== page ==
living the way
Jesus’ message is nothing if not practical. He never leaves his teaching circling a theological airport or lost in abstraction. His message is always targeted on how we live and choose in this very moment. These audio messages intend to help us live our spirituality where rubber and road meet.
Dave Brisbin | 1.7.18
On our first Sunday in our new space, we revisit the idea of consecrating our new space just as our old space was consecrated over nearly a decade of service. And not just in terms of a formal prayer or ritual or even of the formal worship on a Sunday morning, but through every authentic vulnerability between each of us and another in this place. To consecrate, to set aside this space for use in God’s kingdom is to enter again into real relationship either formed here or brought here—every tearful share and open conversation, every embrace and kindness. These are the moments and actions that consecrate our space. Jesus called it worshipping in spirit and in truth, and to really get inside the nuances of what he meant by that phrase will take us like a laser to the heart of the truth we seek.
Frank Billman | 12.17.17
Frank Billman, one of our recovery pastors brings his experience working with alcoholics and addicts to bear on the path every one of us must take to recovery in its most universal sense: sobriety certainly, but freedom from all the addictive obsessions and compulsions that keep us mired in recurring and debilitating choices, behaviors, and thought processes. Illustrated with scripture and structured around the 12 Steps of AA, understood from a spiritual point of view, the path to recovery and transformation–Jesus’ Way to the Father–stands out in sharp relief.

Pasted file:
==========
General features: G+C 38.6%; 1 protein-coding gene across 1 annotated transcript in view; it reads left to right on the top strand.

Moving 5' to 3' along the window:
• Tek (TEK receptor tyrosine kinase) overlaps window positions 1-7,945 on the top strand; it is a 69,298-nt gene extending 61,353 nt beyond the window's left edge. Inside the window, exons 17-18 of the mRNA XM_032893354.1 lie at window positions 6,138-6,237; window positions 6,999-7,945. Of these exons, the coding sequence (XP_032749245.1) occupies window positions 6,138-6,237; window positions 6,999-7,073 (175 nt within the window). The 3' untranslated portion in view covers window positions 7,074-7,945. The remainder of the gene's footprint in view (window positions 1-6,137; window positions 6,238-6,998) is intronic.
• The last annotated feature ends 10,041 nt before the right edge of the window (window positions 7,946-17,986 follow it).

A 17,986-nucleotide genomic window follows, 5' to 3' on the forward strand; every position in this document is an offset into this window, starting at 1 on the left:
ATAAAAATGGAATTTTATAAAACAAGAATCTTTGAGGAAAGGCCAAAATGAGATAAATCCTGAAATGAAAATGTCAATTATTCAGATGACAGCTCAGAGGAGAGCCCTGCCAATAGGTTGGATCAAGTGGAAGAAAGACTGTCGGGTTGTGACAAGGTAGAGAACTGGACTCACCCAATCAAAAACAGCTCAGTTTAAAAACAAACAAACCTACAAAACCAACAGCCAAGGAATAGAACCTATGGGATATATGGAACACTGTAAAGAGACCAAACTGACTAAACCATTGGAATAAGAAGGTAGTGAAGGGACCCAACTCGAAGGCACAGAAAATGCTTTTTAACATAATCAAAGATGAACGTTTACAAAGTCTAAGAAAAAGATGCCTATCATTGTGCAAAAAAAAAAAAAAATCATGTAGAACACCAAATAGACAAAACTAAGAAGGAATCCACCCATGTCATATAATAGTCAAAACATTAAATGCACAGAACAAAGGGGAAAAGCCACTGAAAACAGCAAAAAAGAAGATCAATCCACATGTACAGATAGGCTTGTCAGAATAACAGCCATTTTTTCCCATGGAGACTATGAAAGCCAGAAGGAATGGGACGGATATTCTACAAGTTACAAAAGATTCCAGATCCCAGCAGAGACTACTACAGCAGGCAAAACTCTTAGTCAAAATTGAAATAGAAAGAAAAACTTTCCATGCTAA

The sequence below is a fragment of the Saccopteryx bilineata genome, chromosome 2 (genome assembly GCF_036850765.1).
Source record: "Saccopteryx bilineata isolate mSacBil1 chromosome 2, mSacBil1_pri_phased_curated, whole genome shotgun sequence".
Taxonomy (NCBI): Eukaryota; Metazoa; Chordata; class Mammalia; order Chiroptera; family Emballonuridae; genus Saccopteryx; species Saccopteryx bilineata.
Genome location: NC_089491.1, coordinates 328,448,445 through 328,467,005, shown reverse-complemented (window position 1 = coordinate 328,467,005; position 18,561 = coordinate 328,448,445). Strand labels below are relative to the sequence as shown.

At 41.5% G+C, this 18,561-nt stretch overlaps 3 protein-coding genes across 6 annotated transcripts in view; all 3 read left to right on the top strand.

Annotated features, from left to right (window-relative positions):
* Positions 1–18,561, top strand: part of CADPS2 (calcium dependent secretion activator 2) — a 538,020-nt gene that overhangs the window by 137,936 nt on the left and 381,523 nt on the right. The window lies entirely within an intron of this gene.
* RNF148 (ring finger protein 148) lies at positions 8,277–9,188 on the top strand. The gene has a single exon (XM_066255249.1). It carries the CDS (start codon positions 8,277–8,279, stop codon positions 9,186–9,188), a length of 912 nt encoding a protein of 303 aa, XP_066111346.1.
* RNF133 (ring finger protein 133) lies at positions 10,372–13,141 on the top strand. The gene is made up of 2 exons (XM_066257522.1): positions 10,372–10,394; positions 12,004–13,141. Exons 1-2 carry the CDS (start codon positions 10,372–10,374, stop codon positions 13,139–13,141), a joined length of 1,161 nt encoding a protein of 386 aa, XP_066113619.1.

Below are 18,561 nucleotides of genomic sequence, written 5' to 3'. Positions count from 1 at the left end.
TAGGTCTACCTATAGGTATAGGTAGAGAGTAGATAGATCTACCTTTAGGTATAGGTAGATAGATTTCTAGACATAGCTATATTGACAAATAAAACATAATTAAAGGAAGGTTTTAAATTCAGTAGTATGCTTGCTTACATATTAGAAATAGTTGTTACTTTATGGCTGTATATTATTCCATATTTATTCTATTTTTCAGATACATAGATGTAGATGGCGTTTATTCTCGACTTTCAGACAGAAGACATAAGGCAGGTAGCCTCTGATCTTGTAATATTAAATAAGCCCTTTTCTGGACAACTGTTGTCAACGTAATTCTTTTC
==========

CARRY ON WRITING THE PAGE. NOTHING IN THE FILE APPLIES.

Dave Brisbin | 11.26.17
With Thanksgiving just passed, it may be good to stop for a minute and consider what this holiday may have to teach us at root. The older I get, the simpler things begin to look, and I’m beginning to realize that the things that remain complicated are of much less importance than the simple ones. As a master of simplicity, Jesus is always breaking things down to their simplest terms, and when it comes to kingdom, his central theme, it may all come down to just one word… The world is becoming angrier. Why? Unmet expectation, insecurity, envy, entitlement, victimization? Yes, all the above.
Dave Brisbin | 11.12.17
It often helps to hear deep spiritual truths as expressed in faith traditions other than our own. We can become so familiar with our own traditional expressions that we don’t hear them anymore…they become enveloped in colloquial meaning and lose the ability to shock us into deeper awareness. And we do need to be shocked. Native Americans did not put their energy into buildings or infrastructure. They didn’t value the physical trappings of Western societies and lived nomadically within the systems nature provided. They saw life, meaning, and purpose from a vastly different perspective—one that Jesus was trying to convey as well.
Dave Brisbin | 10.29.17
A nationally-known pastor writes of a sea change earlier in his life when he realized that he was no longer on a path he recognized or thought would lead where he really wanted to go. He wrote that he believed that we have a far too narrow view of repentance, that it meant “to think,” and he had much to rethink and repent. But if we really look at the etymology of the word repentance through five different languages, ancient and modern, we find that repentance is vastly broader than simply feeling regret or rethinking.